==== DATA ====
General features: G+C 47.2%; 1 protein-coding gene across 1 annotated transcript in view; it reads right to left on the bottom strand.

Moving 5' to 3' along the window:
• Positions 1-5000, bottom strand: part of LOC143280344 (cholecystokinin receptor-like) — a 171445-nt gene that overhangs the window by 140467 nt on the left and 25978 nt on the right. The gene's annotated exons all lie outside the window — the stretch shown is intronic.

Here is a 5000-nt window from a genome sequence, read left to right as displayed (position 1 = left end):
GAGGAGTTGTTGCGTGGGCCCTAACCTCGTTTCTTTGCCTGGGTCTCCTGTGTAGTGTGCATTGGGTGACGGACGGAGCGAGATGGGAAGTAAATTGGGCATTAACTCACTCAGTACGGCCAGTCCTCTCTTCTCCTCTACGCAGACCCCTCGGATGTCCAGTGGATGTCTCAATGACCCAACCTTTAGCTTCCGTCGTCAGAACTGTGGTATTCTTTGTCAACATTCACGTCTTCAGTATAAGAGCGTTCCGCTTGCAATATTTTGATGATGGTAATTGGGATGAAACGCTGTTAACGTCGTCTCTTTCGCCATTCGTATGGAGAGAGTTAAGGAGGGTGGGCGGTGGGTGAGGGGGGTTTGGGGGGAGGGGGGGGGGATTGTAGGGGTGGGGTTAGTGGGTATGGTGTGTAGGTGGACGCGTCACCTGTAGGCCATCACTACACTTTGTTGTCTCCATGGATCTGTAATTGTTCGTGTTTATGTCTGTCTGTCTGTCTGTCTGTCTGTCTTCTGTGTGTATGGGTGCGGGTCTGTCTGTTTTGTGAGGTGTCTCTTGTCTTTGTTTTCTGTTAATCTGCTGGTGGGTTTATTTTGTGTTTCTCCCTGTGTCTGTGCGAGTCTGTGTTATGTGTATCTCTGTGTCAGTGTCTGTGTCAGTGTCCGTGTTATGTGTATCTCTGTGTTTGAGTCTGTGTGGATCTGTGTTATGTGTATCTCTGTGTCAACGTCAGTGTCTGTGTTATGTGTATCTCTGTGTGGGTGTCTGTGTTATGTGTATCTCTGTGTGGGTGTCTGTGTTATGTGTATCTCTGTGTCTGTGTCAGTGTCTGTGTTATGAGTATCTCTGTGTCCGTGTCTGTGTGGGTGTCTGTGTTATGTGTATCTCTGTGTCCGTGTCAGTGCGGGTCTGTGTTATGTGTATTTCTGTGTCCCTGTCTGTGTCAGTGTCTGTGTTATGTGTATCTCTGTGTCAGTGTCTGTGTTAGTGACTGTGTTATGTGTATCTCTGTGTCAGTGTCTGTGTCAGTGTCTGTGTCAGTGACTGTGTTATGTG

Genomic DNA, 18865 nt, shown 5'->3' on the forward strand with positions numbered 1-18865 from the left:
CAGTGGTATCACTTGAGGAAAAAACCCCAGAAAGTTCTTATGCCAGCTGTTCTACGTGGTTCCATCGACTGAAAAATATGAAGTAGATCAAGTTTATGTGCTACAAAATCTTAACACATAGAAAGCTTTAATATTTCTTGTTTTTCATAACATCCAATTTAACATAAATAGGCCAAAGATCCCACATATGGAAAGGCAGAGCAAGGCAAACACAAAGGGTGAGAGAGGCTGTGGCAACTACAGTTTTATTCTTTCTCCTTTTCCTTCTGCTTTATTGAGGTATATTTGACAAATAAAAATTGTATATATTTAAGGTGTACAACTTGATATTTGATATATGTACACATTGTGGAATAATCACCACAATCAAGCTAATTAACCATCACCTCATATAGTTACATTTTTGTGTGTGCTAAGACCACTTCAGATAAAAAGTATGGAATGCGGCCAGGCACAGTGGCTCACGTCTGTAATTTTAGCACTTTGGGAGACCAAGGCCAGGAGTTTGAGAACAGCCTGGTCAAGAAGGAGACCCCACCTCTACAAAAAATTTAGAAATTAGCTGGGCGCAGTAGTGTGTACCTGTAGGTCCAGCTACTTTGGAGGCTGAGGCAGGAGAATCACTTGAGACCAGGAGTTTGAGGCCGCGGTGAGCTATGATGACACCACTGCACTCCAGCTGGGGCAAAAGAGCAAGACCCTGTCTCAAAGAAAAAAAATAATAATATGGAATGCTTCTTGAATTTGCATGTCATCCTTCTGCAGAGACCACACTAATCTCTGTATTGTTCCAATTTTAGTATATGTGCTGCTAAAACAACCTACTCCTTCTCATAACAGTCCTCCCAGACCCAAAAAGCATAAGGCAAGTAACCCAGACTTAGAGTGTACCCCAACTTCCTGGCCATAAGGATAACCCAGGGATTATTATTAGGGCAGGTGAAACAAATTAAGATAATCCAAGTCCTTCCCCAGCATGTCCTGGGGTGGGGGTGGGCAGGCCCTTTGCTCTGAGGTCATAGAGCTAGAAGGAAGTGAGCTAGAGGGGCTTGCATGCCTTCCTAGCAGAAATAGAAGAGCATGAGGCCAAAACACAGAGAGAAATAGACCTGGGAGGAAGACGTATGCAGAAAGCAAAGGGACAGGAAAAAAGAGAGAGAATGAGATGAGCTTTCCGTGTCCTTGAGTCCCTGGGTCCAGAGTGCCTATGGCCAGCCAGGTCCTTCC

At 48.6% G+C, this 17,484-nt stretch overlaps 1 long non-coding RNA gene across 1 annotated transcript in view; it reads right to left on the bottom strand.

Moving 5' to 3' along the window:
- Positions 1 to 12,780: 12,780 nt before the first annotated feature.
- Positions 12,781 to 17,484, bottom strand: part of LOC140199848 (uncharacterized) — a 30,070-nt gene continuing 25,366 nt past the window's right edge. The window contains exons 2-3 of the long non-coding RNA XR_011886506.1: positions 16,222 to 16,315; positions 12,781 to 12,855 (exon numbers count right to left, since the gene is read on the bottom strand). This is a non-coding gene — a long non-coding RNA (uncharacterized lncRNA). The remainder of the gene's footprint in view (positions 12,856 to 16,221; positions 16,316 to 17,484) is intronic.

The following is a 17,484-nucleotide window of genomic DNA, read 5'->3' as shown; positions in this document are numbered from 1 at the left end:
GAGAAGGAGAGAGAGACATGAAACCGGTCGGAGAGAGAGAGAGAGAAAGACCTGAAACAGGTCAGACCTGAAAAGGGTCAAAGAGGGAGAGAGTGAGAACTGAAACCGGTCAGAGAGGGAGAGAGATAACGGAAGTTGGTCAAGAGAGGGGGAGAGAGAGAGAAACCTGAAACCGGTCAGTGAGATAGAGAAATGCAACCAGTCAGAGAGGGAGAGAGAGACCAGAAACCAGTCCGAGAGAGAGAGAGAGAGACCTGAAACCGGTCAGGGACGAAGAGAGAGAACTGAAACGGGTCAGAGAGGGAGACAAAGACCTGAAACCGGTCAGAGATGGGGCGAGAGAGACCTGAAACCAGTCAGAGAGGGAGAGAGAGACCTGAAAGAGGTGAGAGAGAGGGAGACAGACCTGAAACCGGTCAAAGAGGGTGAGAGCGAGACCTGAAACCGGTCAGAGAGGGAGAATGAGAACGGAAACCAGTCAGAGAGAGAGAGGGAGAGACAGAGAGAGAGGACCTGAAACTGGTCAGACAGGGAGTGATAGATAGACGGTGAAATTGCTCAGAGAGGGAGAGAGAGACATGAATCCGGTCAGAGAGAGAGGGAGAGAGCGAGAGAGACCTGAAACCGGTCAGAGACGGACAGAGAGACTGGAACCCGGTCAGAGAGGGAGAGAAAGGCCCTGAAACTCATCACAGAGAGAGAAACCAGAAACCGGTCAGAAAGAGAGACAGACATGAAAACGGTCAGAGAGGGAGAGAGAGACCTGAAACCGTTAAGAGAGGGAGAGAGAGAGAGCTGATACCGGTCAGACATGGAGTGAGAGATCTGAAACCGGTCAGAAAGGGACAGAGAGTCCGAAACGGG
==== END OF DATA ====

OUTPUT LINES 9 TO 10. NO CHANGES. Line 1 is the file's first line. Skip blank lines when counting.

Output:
Moving 5' to 3' along the window:
- Positions 1 to 12,780: 12,780 nt before the first annotated feature.